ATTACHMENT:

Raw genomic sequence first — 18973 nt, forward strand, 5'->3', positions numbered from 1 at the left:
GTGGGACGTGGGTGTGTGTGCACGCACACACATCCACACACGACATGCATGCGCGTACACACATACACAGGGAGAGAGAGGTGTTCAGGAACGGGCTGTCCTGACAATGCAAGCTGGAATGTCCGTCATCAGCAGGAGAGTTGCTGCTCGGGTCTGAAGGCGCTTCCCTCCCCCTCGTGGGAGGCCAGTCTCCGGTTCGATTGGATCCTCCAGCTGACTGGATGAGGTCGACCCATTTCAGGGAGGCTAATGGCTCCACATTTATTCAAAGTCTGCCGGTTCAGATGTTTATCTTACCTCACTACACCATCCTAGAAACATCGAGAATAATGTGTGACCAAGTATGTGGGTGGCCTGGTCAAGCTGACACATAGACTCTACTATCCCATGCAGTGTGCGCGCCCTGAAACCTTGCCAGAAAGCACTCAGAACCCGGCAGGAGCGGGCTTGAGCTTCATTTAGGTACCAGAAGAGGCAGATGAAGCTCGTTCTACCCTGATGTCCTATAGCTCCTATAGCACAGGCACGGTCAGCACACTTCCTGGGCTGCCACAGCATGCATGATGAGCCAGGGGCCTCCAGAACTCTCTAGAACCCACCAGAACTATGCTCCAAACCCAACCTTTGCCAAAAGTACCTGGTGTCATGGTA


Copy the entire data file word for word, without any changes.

Raw genomic sequence first — 18973 nt, forward strand, 5'->3', positions numbered from 1 at the left:
GTGGGACGTGGGTGTGTGTGCACGCACACACATCCACACACGACATGCATGCGCGTACACACATACACAGGGAGAGAGAGGTGTTCAGGAACGGGCTGTCCTGACAATGCAAGCTGGAATGTCCGTCATCAGCAGGAGAGTTGCTGCTCGGGTCTGAAGGCGCTTCCCTCCCCCTCGTGGGAGGCCAGTCTCCGGTTCGATTGGATCCTCCAGCTGACTGGATGAGGTCGACCCATTTCAGGGAGGCTAATGGCTCCACATTTATTCAAAGTCTGCCGGTTCAGATGTTTATCTTACCTCACTACACCATCCTAGAAACATCGAGAATAATGTGTGACCAAGTATGTGGGTGGCCTGGTCAAGCTGACACATAGACTCTACTATCCCATGCAGTGTGCGCGCCCTGAAACCTTGCCAGAAAGCACTCAGAACCCGGCAGGAGCGGGCTTGAGCTTCATTTAGGTACCAGAAGAGGCAGATGAAGCTCGTTCTACCCTGATGTCCTATAGCTCCTATAGCACAGGCACGGTCAGCACACTTCCTGGGCTGCCACAGCATGCATGATGAGCCAGGGGCCTCCAGAACTCTCTAGAACCCACCAGAACTATGCTCCAAACCCAACCTTTGCCAAAAGTACCTGGTGTCATGGTA